Some federal and state prisoners could begin receiving student aid to take college courses -- while still behind bars -- as early as the 2016-2017 school year.
Education Secretary Arne Duncan and Attorney General Loretta Lynch announced the pilot Pell grant program during a visit Friday to the Maryland Correctional Institution in Jessup, Maryland.
"America is a nation of second chances," Duncan said. "Giving people who have made mistakes in their lives a chance to get back on track and become contributing members of society is fundamental to who we are -- it can also be a cost-saver for taxpayers."
The administration's new Second Chance Pell Pilot program would allow, on a temporary basis, federal grants to be used to cover college costs for prisoners for the first time since Congress excluded them from student aid in 1994. It would last three to five years and be open to prisoners who are eligible for release, particularly within the next five years.
Republicans were quick to criticize the program, saying it rewards people who break the law at the expense of hard-working Americans and that the administration doesn't have authority to act without an OK from Congress.
GOP Rep. Chris Collins of New York introduced legislation to block Pell money from being used in the experimental program, saying it would "put the cost of a free college education for criminals on the backs of the taxpayers."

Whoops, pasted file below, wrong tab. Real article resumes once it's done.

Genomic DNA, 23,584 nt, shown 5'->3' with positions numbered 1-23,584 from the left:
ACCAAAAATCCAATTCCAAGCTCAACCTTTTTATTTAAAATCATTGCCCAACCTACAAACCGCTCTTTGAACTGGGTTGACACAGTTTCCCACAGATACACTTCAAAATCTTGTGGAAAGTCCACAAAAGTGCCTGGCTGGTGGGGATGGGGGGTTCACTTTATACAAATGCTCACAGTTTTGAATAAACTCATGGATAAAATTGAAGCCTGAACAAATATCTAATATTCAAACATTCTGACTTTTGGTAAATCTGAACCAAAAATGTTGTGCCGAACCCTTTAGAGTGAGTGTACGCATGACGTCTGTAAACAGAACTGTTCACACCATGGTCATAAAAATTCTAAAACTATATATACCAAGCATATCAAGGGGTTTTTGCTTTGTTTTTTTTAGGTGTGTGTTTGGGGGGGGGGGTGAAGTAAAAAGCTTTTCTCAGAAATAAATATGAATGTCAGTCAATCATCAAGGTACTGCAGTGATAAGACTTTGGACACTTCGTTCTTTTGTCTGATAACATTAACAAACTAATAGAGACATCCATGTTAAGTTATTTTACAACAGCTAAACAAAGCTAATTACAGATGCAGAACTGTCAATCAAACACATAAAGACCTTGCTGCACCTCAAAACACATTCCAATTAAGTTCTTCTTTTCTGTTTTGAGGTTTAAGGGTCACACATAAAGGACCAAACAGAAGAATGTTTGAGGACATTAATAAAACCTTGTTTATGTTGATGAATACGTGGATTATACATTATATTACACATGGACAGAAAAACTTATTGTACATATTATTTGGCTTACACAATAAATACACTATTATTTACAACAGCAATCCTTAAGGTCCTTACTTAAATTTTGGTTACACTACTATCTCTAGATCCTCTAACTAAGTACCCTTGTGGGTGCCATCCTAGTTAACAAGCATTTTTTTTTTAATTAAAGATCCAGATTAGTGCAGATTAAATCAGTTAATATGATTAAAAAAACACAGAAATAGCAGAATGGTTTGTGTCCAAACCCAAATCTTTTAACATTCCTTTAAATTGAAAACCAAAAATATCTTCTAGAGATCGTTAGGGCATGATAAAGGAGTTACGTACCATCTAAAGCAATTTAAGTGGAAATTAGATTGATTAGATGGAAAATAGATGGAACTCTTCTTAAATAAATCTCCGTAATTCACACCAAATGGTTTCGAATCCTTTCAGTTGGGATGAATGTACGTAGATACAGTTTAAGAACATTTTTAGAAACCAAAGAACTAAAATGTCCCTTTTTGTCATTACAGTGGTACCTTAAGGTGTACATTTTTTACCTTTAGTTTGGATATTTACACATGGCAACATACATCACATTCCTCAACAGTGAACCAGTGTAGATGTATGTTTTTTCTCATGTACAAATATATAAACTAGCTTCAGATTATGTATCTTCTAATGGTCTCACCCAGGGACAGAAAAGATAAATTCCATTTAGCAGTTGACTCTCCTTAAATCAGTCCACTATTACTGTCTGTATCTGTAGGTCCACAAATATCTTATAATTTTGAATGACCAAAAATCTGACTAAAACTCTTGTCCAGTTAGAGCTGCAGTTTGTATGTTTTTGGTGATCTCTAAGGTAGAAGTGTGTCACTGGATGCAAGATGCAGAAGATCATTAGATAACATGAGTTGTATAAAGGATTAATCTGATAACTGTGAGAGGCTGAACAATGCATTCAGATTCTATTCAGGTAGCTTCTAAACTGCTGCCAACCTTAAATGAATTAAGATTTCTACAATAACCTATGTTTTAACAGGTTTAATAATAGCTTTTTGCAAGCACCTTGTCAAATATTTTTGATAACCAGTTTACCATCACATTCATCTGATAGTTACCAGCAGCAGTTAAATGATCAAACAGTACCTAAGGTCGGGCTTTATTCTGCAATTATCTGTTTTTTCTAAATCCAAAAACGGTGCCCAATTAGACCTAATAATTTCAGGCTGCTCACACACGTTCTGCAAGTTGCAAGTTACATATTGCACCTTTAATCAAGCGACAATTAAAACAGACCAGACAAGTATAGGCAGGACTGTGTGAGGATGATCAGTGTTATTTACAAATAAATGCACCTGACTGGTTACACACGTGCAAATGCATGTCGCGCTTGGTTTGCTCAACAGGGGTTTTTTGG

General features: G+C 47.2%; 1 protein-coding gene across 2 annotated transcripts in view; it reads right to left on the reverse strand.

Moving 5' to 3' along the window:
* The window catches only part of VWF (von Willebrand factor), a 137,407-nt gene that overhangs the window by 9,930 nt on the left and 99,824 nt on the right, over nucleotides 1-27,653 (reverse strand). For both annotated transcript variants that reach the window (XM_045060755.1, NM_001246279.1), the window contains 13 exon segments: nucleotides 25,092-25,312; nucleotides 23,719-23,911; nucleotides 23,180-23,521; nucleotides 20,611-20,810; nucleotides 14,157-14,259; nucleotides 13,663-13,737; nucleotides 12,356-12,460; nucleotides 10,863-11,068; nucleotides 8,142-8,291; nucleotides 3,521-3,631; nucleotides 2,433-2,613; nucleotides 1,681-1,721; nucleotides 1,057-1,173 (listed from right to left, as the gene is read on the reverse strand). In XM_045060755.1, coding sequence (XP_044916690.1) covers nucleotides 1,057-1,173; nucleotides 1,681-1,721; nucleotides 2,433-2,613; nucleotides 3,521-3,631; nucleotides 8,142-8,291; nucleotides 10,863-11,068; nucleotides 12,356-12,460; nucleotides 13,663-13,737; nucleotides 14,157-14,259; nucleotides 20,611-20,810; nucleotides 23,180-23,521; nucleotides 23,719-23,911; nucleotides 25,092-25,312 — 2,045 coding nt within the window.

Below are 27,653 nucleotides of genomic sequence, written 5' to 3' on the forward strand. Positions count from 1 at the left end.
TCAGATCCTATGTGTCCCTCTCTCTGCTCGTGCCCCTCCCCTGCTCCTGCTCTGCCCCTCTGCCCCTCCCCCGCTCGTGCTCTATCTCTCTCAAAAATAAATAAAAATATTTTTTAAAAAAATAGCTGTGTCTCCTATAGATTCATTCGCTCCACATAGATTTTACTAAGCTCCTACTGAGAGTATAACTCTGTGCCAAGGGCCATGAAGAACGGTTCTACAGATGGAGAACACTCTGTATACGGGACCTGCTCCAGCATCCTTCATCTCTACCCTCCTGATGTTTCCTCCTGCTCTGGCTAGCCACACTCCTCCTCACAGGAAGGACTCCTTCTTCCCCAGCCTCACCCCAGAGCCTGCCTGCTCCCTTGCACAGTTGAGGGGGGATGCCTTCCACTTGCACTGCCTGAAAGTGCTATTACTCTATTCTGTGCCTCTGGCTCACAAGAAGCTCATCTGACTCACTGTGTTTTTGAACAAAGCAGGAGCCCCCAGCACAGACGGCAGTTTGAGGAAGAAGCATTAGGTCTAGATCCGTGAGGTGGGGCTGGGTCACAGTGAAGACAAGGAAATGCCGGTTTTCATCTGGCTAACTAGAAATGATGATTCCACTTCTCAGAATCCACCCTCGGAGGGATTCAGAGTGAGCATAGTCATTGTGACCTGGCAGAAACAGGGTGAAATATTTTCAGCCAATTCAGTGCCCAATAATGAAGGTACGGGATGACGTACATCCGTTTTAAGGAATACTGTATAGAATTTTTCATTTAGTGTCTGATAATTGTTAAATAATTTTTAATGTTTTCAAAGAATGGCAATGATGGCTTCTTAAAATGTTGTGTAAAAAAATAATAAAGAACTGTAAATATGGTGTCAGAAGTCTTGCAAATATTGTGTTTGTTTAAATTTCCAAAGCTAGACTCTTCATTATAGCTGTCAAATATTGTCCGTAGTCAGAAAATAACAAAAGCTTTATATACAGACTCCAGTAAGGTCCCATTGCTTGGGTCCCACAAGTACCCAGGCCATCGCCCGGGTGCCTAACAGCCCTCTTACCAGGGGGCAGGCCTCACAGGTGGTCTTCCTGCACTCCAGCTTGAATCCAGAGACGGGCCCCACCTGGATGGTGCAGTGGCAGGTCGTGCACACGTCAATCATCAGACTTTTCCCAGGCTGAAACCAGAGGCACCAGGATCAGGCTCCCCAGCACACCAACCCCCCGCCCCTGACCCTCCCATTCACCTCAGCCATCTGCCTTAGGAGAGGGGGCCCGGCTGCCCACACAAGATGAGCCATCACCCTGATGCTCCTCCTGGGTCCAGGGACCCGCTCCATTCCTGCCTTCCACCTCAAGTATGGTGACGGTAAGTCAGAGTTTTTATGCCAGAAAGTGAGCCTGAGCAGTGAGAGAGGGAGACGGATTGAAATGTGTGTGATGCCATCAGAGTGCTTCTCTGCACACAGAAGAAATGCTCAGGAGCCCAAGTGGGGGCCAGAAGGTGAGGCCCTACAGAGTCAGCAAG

A Republican committee chairman, Sen. Lamar Alexander, R-Tenn., said the idea may be worthwhile for some prisoners, "but the administration absolutely does not have the authority to do this without approval from Congress, because the Higher Education Act prohibits prisoners from receiving Pell Grants." Alexander, chairman of the Committee on Health, Education, Labor and Pensions and an education secretary under President George H.W. Bush, said the administration should focus on existing job training and re-entry programs.
Undersecretary of Education Ted Mitchell says the ban is over 20 years old, and "we think that a lot has changed" since then. He said the pilot program would help provide data to see if the ban should still stay in place.
Mitchell stressed that program would "not compromise or displace any Pell grant eligibility for any other populations."
Supporters point to a 2013 Rand study that found incarcerated people who took part in prison education programs were 43 percent less likely to return to prison within three years than prisoners who didn't participate in any correctional education. For every dollar invested in correctional education programs, Rand estimates that four to five dollars are saved on three year re-incarceration costs.
Congress passed legislation in 1994 banning government student aid to prisoners in federal or state institutions. But the Education Department says it can set up the temporary pilot program because of the experimental sites section of the Higher Education Act of 1965. It gives federal officials flexibility to test the effectiveness of temporary changes to the way federal student aid is distributed.
The department was not able to provide any estimates on how many prisoners might participate in the pilot Pell program. Mitchell said the costs would be "modest" but he did not provide an estimate on how much the program might cost.
The federal Pell program provided grants ranging from $582 to $5,645 to over 8.6 million students in 2013-2014, according to the department.
The maximum award for the current 2015-2016 school year is $5,775.